GENRE IS DEAD! Interview With GosT

Synthwave aficionado/producer GosT aka James Lollar is used to being shrouded in mystery. Past albums like Non Paradisi and Possessor saw him donning masks or taking on different personas detaching himself from the music. But when it came time for his new album Valediction, he decided it was time for a change. Rather than create fantastical stories involving religion and demons, GosT turned inward for the emotional, brutal, and terrifying songs that make up the album.

He took even bigger risks with the record by hiring an outside producer, going beyond synthwave, experimenting with different genres and sounds, and emphasizing his singing. It was a risk that could’ve resulted in failure. Instead, it gave us GosT’s most ambitious, eclectic, and thrilling album yet.

Before hitting the stage on their US headline tour, GosT chats with GENRE IS DEAD! about the recording process, why it was time for a change, and how change feels good.

GENRE IS DEAD!: For this album, you took some risks you haven’t in the past like playing around with different sounds and exploring more personal topics. What inspired you to go in a different direction this time around?

GosT: I just kind of wanted a reset button because synthwave as a genre itself is oversaturated. As far as making it more about imaginative stuff, I didn’t have as much left to say. It kind of happened naturally. It felt right to write about my past and current things and be a little more honest with what I wanted to release rather than what I thought other people wanted to hear.

GID: With many of the songs on Valediction coming from a more personal place, did it make any part of the writing process difficult?

G: No, I think it was the opposite. It made it more cathartic. It flowed out more freely than something that’s fully imaginative like the last couple of albums. I like that stuff too. I like theater and all that but for this release, it just worked really well. I’m probably gonna do that for the next record as well because it was so cathartic, and I really enjoyed writing that way.

GID: You also worked with Jaime Gomez on the album, known for his work with extreme metal acts like Paradise Lost and Primordial. What did you gain from working with him that you want to carry over to future releases?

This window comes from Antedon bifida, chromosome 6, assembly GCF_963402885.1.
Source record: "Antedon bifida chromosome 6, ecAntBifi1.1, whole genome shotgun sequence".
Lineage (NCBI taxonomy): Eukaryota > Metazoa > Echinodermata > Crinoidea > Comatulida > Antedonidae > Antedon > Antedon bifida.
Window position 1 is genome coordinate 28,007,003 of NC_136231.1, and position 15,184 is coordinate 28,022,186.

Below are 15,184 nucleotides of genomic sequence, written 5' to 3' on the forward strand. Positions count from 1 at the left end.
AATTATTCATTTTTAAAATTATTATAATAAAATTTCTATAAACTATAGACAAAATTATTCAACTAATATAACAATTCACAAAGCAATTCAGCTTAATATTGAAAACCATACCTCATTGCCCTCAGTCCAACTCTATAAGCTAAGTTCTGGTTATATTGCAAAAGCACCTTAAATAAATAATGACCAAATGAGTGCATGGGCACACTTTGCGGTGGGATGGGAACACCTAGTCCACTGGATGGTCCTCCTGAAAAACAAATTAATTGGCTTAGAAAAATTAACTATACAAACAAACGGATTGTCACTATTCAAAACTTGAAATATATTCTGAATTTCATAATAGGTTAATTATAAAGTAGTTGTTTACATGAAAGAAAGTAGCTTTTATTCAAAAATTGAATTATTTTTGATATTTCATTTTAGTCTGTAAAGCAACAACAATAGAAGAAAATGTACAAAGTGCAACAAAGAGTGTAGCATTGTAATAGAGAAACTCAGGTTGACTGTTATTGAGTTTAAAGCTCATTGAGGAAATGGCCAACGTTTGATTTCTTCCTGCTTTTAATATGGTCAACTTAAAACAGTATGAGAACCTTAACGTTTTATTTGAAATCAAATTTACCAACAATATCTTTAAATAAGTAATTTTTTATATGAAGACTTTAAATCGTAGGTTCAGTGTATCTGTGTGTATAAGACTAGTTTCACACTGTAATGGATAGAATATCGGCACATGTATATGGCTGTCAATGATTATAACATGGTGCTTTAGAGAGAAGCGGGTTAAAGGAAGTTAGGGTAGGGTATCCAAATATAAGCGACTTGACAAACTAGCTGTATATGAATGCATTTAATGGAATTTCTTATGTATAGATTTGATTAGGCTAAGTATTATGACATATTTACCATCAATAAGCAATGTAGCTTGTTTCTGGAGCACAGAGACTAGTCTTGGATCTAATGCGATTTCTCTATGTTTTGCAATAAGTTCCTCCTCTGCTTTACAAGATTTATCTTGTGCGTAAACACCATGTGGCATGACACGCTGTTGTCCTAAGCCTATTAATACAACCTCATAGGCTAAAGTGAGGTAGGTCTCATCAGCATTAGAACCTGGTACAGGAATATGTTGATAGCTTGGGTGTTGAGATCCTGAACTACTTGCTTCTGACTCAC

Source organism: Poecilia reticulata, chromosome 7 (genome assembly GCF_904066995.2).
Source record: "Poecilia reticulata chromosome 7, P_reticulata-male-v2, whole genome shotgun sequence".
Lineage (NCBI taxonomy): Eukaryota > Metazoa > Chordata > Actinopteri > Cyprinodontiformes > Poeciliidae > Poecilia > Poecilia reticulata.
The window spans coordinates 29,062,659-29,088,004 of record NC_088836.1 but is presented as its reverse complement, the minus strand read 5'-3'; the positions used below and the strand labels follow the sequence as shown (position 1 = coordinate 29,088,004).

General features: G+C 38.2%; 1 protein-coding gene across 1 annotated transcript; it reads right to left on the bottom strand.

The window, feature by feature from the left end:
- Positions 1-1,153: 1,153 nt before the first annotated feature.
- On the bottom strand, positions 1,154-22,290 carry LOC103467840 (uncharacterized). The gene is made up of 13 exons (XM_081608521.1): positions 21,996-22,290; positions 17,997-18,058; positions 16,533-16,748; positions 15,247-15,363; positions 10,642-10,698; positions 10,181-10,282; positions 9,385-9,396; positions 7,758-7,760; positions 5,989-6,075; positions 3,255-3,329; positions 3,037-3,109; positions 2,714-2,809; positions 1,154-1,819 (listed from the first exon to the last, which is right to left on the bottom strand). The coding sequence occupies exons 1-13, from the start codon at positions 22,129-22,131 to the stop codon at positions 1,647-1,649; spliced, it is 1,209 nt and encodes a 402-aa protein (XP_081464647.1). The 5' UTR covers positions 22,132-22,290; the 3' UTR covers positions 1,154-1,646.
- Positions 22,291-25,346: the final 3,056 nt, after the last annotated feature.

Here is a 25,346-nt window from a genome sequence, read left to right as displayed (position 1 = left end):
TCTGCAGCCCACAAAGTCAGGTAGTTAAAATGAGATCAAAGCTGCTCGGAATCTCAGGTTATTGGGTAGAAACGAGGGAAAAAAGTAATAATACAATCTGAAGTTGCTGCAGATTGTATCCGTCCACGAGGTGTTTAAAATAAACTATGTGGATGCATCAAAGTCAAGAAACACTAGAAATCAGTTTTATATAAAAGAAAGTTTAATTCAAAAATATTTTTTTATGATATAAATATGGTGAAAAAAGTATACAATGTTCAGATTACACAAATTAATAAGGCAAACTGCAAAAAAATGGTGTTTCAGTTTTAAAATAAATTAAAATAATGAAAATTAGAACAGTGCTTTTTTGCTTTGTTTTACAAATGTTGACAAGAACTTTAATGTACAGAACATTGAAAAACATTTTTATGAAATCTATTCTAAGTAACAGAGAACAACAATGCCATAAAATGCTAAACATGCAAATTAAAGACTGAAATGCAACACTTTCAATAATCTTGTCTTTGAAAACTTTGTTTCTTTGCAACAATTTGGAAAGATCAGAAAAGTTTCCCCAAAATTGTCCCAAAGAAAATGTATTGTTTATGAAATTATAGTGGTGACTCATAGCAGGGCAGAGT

G: We would take the synthesizer lines I had written for the album and then run them through the board. We went through 50 different distortion pedals for each thing we did; we’d re-amp it and run it through. We were running those synths through guitar and bass amps and mic-ing those so it’s just a totally different sound. I definitely want to use it again in the future. It gives you a little more freedom in the studio to where if you don’t like a sound you can totally change it. So, that was amazing.

GID: The album has so many different sounds and styles going on. It’s a pretty diverse record, especially compared to your past releases.  I really love songs like “Relentless Passing” and “Timeless Turmoil” which sound like they come straight out of a horror movie. How does the genre inspire you if at all?

G: It does absolutely. I was pretty young in the 80s, but that’s when all my favorite slasher and exploitation films came out. The music was very synthetic, so it’s always been a thing for me. For Valediction, I didn’t intentionally make it sound that way. It’s just so ingrained in the type of music I enjoy that it comes out.

GID: What are some of your favorite horror film scores?

G: Definitely The Exorcist, the theme on that is pretty unforgettable, and of course Halloween. I even like the theme for Nightmare on Elm Street. They’re really cheesy and it’s kind of ridiculous, but it really works with that sound of the synthesizer. It’s a neat little sound of its own.

GID: Those classic film scores are unforgettable and there’s such a unique sound to them that you really don’t get with most modern horror scores. Most of them don’t stay with you like the ones you mentioned.

G: No, there haven’t been many. I liked the score for the first Insidious. All the de-tuned violins, especially at the beginning when the credits roll is pretty unsettling. That’s a modern one I enjoy quite a bit. The soundtracks for Midsommar and Hereditary were really good too. They were almost non-existent, but they helped build tension well when it was needed. So, there’s a couple of modern ones I like, but they’re very un-synthetic. They’re more orchestral, you know?

GID: Midsommar and Hereditary have very subtle film scores but they were still pretty unnerving. Another modern film score I really liked is Sinister. Something about the music was scarier than the movie itself.

G: Yeah, I totally agree. That movie could’ve been cool. A lot of modern horror turns me off because of the CGI choices they make. I’m not totally against it, it’s just that they use the same tropes over and over like the black eyeballs and all that shit. That kind of stuff gets on my nerves.

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Ashley Perez Hollingsworth

Ashley Perez is a freelance music journalist based in Chicago. Her work has appeared on AXS, Chicago Innerview, New City, The Millions, and Illinois Entertainer. She also runs her own music blog at Radio Not Found. Some of her favorite bands include Nirvana, The Cure, Muse, Creeper, and Green Day.

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